Microscopy technique garners top prize for young life scientists competition

For his novel research to obtain high-resolution images of biological cells and tissues, Mark Bates has been named the 2010 Grand Prize winner for the GE & Science Prize for Young Life Scientists.

For his novel research to obtain high-resolution images of biological cells and tissues, Mark Bates has been named the 2010 Grand Prize winner for the GE & Science Prize for Young Life Scientists. The annual competition, which includes a grand-prize award of $25,000, is supported by GE Healthcare and the journal Science, which is published by the American Association for the Advancement of Science (AAAS), a non-profit science society.

Bates' prize-winning essay describes his discovery of a new type of "optically switchable" fluorescent molecule, and how these molecules were used for high-resolution biological imaging. Bates and his colleagues at Harvard University developed a microscope capable of seeing cellular features as small as 25 nm in size, 10 times smaller than what is possible with a conventional light microscope. Since the images are obtained using light, which is relatively harmless to the sample, this approach may be used to create time-lapse movies of living specimens with an unprecedented level of detail.

"By enabling closer examination of biological specimens, the new imaging technique may have far-reaching implications for basic research and biotechnology," explained Bates. "Continued development may lead to applications such as improved clinical diagnoses that more accurately identify cancerous cells, or new technologies for nucleic acid sequencing."

Bates exploited the behavior of a particular red fluorescent dye molecule known as Cy5, whose fluorescent emission can be switched on and off with pulses of light, in order to obtain images well beyond the diffraction limit. The author refers to the new technique as stochastic optical reconstruction microscopy (STORM). "The idea behind our method is to label the sample with fluorescent molecular tags, and then look at each individual tag one at a time, determining its position very precisely," said Bates. "After many of the tag positions have been determined, a plot of their coordinates results in a 'super resolution' image of the sample, in which previously unobservable details may be seen."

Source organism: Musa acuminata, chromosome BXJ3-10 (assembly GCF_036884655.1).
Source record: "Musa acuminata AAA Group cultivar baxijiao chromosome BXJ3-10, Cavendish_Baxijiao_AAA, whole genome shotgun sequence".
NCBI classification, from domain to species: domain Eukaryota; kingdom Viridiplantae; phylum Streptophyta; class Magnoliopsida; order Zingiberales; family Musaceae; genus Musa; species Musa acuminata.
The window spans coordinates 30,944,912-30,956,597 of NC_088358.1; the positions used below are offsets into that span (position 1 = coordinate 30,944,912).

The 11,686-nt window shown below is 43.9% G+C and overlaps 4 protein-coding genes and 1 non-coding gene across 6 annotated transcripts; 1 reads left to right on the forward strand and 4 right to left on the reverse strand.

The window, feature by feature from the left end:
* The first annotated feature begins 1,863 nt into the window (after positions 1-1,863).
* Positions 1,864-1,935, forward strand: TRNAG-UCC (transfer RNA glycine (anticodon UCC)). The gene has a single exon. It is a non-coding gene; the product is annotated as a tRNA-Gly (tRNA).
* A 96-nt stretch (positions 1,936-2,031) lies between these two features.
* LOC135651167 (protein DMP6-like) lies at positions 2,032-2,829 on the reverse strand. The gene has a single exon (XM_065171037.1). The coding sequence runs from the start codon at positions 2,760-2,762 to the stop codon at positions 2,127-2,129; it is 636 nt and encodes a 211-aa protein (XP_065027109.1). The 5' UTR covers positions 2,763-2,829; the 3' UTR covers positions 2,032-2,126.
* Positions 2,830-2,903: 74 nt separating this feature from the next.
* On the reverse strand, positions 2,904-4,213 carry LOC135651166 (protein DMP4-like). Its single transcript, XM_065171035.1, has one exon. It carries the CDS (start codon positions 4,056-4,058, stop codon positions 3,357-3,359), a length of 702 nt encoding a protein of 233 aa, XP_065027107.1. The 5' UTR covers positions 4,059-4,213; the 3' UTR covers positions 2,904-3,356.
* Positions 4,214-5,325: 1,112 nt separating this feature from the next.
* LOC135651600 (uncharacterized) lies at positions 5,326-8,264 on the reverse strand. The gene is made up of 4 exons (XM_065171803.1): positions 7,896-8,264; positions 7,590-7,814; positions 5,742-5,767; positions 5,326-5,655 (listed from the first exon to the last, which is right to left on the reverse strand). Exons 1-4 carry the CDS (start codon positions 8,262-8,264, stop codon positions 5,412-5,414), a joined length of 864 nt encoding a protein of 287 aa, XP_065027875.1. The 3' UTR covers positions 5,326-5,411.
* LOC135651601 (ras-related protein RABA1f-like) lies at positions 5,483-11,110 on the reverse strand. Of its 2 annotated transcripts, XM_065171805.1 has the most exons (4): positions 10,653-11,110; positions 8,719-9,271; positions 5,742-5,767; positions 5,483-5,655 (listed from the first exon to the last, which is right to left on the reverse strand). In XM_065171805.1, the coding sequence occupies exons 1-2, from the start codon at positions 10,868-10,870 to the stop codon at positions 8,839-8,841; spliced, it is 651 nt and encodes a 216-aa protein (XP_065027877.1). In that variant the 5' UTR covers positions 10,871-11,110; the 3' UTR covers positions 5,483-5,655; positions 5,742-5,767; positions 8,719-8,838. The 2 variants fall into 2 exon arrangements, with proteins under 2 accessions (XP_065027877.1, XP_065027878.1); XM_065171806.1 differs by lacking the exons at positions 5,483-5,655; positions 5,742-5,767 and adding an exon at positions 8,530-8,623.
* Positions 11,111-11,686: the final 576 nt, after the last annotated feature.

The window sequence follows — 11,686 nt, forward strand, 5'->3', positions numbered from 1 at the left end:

Bates, also a regional winner from North America, will receive the award for his research in the field of molecular biology in Stockholm, Sweden, on Friday, December 10, during an award ceremony. He received the grand prize for his essay, "A New Approach to Fluorescence Microscopy," which is published in the December 3 issue of Science.

Born in Toronto, Canada, Bates received a B.Sc. degree in engineering physics from Queen's University, and an M.Sc. degree in physics from McGill University. He conducted his doctoral research at Harvard University, working under the guidance of Xiaowei Zhuang, where he studied the properties of photoswitchable fluorescent molecules and applied these results to develop a new method for high-resolution optical imaging. Bates is now a postdoctoral fellow in the laboratory of Stefan Hell in Göttingen, Germany, where he is applying super-resolution fluorescence microscopy to study prokaryotic cell biology.

Each year since 1995, the GE & Science Prize for Young Life Scientists has recognized innovative young molecular biologists at an early stage of their careers. Some 65 regional winners and 16 grand-prize winners have so far received the award, honoring exceptional thesis work in the field of molecular biology.